The product descriptions weren’t very helpful. What is a “practice casting plug”? Turns out, this was a great feature! Instead of a hook, the rod had a rubber fish to practice casting safely. What a missed opportunity for the retailers who didn’t share this information. I bought the fishing rods from the retailer that educated me with valuable product information and offered free three to five day shipping.
What does this mean for companies who sell products across multiple channels?
Virtually everyone is a cross-channel shopper: 95 percent of consumers frequently or at least occasionally shop a retailer’s website and store, according to the “Omni-Channel Insights” study by CFI Group. In the report, “The Omnichannel Opportunity: Unlocking the Power of the Connected Customer,” Deloitte predicts more than 50 percent of in-store purchases will be influenced digitally by the end of 2014.
Because of all this crosschannel activity, a new term is trending: omnichannel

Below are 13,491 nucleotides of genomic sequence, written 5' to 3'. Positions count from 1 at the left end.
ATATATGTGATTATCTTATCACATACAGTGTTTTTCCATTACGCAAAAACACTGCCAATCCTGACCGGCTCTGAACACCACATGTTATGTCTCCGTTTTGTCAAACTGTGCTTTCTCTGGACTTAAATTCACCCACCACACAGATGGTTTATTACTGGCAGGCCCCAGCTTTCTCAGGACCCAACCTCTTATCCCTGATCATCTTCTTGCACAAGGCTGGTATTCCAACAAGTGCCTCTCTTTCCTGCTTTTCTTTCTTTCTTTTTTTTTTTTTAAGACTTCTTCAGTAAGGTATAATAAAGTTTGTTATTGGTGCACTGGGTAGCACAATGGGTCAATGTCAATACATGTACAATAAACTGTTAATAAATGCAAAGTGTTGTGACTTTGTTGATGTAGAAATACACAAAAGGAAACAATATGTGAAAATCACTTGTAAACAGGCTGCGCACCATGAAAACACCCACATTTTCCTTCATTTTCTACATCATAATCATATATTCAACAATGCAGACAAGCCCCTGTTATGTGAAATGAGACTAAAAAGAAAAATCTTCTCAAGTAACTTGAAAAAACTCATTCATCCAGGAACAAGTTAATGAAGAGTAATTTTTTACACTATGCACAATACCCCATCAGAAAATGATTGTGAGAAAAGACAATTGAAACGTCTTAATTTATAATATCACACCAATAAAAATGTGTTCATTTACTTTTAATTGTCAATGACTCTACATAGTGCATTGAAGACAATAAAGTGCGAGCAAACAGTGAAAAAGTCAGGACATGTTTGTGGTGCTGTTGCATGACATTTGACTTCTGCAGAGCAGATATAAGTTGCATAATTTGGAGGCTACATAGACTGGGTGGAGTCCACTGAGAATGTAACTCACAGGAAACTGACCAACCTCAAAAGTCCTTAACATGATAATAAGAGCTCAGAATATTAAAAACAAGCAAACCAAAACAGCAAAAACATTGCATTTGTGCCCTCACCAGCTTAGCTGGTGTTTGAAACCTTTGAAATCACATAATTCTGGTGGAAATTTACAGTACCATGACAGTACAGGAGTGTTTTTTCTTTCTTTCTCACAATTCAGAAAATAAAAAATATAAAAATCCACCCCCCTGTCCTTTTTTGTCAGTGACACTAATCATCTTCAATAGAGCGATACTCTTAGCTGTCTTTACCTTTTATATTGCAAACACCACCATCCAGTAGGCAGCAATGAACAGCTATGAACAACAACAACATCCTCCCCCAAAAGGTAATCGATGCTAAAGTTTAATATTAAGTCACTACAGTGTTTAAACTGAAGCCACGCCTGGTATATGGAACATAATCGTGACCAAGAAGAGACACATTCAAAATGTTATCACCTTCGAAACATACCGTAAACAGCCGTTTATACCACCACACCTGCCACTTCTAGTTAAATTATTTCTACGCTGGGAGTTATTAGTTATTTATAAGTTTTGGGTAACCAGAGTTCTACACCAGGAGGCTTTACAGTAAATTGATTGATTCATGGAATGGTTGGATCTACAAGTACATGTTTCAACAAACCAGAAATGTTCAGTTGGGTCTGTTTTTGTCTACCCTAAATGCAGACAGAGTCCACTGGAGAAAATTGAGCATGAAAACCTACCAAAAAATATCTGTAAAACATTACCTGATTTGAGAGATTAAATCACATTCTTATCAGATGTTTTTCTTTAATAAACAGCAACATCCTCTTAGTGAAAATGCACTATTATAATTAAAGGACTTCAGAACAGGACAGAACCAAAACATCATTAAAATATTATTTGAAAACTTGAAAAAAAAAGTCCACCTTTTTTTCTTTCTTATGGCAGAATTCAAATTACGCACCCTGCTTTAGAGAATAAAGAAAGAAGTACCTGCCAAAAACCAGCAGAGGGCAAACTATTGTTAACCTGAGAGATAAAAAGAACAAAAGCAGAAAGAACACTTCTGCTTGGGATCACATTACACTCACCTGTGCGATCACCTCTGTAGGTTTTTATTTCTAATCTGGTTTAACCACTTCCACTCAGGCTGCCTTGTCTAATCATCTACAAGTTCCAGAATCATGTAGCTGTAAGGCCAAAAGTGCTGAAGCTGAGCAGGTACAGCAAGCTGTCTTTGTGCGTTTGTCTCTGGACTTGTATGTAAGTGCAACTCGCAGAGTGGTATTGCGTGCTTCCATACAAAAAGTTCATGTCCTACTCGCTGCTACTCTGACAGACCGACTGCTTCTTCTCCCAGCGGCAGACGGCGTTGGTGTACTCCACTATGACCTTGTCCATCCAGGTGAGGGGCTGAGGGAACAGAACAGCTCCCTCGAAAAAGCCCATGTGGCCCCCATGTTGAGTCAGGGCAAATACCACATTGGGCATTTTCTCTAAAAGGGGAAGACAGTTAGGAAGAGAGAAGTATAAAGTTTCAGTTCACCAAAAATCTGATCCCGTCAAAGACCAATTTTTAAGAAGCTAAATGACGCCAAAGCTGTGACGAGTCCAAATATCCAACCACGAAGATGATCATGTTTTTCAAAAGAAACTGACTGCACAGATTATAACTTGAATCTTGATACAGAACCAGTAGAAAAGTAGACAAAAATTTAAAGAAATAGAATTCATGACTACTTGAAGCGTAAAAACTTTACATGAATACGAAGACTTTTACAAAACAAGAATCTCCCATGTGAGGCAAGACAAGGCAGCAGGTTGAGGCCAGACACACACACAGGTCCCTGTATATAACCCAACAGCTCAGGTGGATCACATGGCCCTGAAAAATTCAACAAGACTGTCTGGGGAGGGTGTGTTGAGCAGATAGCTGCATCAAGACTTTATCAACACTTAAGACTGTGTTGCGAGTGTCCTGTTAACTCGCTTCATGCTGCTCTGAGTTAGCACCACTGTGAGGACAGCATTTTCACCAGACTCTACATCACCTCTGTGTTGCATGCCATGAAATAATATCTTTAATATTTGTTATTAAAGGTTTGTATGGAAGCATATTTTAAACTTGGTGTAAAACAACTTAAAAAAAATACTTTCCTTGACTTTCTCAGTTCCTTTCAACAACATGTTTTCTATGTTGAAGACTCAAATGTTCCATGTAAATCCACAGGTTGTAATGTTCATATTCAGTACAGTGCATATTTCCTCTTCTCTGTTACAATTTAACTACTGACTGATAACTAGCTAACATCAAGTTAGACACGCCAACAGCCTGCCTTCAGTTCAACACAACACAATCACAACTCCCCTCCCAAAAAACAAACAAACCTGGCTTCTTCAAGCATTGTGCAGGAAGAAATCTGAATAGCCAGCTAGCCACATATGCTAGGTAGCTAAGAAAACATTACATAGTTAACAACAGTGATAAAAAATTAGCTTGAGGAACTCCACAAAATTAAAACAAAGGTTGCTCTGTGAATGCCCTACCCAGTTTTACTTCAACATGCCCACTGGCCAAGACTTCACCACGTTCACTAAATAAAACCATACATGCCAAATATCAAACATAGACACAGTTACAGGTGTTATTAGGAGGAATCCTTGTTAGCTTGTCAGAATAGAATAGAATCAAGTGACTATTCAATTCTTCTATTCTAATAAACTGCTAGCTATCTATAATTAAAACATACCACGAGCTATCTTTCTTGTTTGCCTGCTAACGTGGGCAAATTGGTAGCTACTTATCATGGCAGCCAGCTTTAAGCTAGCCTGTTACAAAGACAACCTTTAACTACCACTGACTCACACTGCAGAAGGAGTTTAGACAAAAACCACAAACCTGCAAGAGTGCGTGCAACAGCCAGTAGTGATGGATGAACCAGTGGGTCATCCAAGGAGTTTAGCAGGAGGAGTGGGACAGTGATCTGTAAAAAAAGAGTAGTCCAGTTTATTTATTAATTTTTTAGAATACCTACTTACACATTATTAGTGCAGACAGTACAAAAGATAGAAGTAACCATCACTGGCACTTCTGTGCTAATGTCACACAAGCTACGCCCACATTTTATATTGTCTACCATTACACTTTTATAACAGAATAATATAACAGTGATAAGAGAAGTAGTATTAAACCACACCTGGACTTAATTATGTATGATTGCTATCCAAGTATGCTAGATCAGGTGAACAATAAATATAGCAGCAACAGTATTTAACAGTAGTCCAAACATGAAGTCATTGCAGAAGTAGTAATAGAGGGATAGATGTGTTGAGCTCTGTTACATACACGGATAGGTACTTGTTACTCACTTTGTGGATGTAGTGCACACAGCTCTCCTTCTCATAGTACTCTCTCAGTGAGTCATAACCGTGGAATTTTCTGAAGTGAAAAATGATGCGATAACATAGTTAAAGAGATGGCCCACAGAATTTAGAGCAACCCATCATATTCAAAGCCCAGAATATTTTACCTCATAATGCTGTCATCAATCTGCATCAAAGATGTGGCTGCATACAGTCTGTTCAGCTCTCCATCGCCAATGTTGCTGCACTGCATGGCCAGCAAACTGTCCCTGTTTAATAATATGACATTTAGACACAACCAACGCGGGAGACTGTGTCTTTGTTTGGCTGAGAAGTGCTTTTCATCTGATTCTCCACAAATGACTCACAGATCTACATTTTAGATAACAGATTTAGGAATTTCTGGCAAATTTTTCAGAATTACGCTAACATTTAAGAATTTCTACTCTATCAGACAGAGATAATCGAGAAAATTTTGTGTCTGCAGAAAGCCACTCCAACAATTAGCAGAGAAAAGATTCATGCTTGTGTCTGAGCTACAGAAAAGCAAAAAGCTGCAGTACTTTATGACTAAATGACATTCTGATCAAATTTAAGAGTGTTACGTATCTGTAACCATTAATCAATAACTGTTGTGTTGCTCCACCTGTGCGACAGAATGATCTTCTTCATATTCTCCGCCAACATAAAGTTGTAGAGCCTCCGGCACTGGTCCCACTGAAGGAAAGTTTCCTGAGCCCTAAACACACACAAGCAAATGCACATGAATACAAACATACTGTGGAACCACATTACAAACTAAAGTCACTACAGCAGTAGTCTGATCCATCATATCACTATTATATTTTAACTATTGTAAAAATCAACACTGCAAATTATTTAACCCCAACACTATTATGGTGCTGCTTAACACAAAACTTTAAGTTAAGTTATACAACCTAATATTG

What Does Omnichannel Mean?
Let’s take a look back in time. Retailers started with one channel — the brick-and-mortar store. Then they introduced the catalog and call center. Then they built another channel — e-Commerce. Instead of making it an extension of the brick-and-mortar experience, many implemented an independent strategy, including operations, resources, technology and inventory. Retailers recently started integrating brick-and-mortar and e-Commerce channels, but it’s not always consistent. And now they are building another channel — mobile sites and apps.
Multichannel is a retailer-centric, transaction-focused view of operations. Each channel operates and aims to boost sales independently. Omnichannel is a customer-centric view. The goal is to understand through which channels customers want to engage at each stage of the shopping journey and enable a seamless, integrated and consistent brand experience across channels and devices.
Shoppers expect an omnichannel experience, but delivering it efficiently isn’t easy. Those responsible for enabling an omnichannel experience are encountering barriers. Let’s look at the three barriers most relevant for marketing, merchandising, sales, customer experience and information management leaders.